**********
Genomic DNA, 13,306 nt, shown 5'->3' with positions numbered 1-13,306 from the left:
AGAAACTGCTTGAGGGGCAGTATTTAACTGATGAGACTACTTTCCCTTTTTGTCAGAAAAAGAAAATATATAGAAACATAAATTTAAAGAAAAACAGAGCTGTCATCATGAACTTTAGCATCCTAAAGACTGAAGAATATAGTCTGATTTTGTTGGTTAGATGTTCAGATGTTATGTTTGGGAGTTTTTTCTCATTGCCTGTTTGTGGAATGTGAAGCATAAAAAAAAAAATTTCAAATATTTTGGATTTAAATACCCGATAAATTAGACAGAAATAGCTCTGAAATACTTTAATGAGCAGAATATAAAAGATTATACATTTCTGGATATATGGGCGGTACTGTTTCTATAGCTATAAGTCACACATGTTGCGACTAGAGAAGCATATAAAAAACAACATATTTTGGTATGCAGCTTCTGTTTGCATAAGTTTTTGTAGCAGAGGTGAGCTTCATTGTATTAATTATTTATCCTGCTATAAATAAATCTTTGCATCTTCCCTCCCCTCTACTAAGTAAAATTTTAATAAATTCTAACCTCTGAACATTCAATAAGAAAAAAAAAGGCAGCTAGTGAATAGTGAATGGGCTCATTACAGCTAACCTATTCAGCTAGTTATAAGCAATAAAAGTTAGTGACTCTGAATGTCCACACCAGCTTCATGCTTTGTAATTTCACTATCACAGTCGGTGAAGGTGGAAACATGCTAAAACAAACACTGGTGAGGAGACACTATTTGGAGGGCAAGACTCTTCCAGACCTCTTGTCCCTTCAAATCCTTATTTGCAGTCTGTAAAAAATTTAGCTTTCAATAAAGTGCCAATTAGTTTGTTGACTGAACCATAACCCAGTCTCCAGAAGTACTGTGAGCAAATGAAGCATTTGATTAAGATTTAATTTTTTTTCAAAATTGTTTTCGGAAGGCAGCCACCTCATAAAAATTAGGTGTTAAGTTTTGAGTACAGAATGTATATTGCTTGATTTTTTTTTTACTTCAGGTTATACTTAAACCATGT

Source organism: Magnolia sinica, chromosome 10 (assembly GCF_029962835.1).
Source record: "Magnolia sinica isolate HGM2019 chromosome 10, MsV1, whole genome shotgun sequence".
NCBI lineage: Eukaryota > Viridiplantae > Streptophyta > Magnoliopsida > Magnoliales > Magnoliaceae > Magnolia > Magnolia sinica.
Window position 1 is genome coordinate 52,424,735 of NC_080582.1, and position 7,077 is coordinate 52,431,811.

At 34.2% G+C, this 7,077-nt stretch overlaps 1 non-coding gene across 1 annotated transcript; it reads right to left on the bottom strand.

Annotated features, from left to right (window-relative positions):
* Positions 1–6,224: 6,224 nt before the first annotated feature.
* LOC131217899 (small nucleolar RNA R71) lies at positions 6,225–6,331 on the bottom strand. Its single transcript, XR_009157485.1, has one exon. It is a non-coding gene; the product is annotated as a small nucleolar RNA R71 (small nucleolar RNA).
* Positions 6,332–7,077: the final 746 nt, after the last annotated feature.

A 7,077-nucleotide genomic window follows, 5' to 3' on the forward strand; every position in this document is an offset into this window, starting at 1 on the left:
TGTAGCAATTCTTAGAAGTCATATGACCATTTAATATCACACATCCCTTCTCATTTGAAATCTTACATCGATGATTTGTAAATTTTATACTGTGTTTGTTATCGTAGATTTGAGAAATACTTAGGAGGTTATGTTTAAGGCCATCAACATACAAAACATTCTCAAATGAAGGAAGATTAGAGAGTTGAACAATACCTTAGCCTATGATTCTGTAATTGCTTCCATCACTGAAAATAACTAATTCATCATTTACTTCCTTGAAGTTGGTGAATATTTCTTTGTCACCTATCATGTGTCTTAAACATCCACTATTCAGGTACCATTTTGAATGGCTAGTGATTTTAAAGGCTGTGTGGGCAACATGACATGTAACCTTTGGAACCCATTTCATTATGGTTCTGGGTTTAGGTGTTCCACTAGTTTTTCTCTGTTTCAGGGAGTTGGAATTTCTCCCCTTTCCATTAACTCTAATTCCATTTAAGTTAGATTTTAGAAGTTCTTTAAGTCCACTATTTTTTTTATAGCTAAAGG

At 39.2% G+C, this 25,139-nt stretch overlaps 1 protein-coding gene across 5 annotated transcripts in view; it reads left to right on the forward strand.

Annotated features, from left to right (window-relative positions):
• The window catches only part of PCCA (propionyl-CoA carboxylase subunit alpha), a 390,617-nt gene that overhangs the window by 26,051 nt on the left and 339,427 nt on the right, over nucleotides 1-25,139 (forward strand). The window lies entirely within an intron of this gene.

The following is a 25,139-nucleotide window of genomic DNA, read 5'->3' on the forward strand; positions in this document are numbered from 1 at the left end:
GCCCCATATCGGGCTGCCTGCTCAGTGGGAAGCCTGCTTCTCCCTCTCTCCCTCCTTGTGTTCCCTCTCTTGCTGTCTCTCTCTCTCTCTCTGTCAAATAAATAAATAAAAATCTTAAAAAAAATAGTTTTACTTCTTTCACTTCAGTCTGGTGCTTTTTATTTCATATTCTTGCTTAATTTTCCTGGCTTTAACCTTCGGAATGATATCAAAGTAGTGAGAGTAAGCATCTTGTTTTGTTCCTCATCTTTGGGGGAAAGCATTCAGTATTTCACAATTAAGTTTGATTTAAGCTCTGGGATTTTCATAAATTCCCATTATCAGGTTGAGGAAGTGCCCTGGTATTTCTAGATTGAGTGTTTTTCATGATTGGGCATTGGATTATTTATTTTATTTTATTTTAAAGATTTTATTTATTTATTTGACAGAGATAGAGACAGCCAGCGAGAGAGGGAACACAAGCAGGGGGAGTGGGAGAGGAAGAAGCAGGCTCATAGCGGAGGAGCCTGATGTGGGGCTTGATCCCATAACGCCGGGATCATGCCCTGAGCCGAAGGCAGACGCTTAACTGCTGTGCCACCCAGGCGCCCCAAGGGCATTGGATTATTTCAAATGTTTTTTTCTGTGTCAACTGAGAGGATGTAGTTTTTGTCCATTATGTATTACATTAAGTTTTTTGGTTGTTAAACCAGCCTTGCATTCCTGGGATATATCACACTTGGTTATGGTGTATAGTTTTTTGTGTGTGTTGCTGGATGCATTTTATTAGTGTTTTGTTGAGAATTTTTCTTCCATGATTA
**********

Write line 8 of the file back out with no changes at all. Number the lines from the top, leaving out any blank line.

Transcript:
Annotated features, from left to right (window-relative positions):